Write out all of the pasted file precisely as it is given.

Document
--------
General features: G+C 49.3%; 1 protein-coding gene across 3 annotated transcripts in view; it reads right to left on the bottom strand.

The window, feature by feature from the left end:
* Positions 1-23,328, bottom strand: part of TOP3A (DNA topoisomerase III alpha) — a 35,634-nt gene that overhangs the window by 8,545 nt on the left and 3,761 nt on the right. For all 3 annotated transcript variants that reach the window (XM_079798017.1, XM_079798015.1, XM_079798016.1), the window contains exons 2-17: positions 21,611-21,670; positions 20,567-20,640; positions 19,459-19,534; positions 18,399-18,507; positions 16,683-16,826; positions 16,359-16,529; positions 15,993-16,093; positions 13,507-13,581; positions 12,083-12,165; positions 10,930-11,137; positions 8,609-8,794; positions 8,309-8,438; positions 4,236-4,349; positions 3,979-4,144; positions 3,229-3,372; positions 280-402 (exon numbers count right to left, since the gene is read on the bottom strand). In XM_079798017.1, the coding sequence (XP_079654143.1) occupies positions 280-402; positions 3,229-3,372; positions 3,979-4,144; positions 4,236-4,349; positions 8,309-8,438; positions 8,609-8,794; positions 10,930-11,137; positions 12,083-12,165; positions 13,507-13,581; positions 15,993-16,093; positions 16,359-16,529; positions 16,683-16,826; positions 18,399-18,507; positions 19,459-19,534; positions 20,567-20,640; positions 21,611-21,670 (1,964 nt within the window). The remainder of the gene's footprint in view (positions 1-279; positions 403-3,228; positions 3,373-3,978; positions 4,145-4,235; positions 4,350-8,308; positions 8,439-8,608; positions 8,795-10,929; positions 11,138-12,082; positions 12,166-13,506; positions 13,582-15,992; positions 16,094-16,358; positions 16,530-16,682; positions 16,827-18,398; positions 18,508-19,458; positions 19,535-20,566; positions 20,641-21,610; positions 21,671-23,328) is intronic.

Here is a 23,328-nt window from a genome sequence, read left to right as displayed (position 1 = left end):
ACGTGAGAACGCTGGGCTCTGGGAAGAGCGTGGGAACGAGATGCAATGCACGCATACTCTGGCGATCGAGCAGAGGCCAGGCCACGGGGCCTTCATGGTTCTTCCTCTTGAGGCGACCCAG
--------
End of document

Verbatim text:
General features: G+C 49.3%; 1 protein-coding gene across 3 annotated transcripts in view; it reads right to left on the bottom strand.

The window, feature by feature from the left end:
* Positions 1-23,328, bottom strand: part of TOP3A (DNA topoisomerase III alpha) — a 35,634-nt gene that overhangs the window by 8,545 nt on the left and 3,761 nt on the right. For all 3 annotated transcript variants that reach the window (XM_079798017.1, XM_079798015.1, XM_079798016.1), the window contains exons 2-17: positions 21,611-21,670; positions 20,567-20,640; positions 19,459-19,534; positions 18,399-18,507; positions 16,683-16,826; positions 16,359-16,529; positions 15,993-16,093; positions 13,507-13,581; positions 12,083-12,165; positions 10,930-11,137; positions 8,609-8,794; positions 8,309-8,438; positions 4,236-4,349; positions 3,979-4,144; positions 3,229-3,372; positions 280-402 (exon numbers count right to left, since the gene is read on the bottom strand). In XM_079798017.1, the coding sequence (XP_079654143.1) occupies positions 280-402; positions 3,229-3,372; positions 3,979-4,144; positions 4,236-4,349; positions 8,309-8,438; positions 8,609-8,794; positions 10,930-11,137; positions 12,083-12,165; positions 13,507-13,581; positions 15,993-16,093; positions 16,359-16,529; positions 16,683-16,826; positions 18,399-18,507; positions 19,459-19,534; positions 20,567-20,640; positions 21,611-21,670 (1,964 nt within the window). The remainder of the gene's footprint in view (positions 1-279; positions 403-3,228; positions 3,373-3,978; positions 4,145-4,235; positions 4,350-8,308; positions 8,439-8,608; positions 8,795-10,929; positions 11,138-12,082; positions 12,166-13,506; positions 13,582-15,992; positions 16,094-16,358; positions 16,530-16,682; positions 16,827-18,398; positions 18,508-19,458; positions 19,535-20,566; positions 20,641-21,610; positions 21,671-23,328) is intronic.

Here is a 23,328-nt window from a genome sequence, read left to right as displayed (position 1 = left end):
ACGTGAGAACGCTGGGCTCTGGGAAGAGCGTGGGAACGAGATGCAATGCACGCATACTCTGGCGATCGAGCAGAGGCCAGGCCACGGGGCCTTCATGGTTCTTCCTCTTGAGGCGACCCAG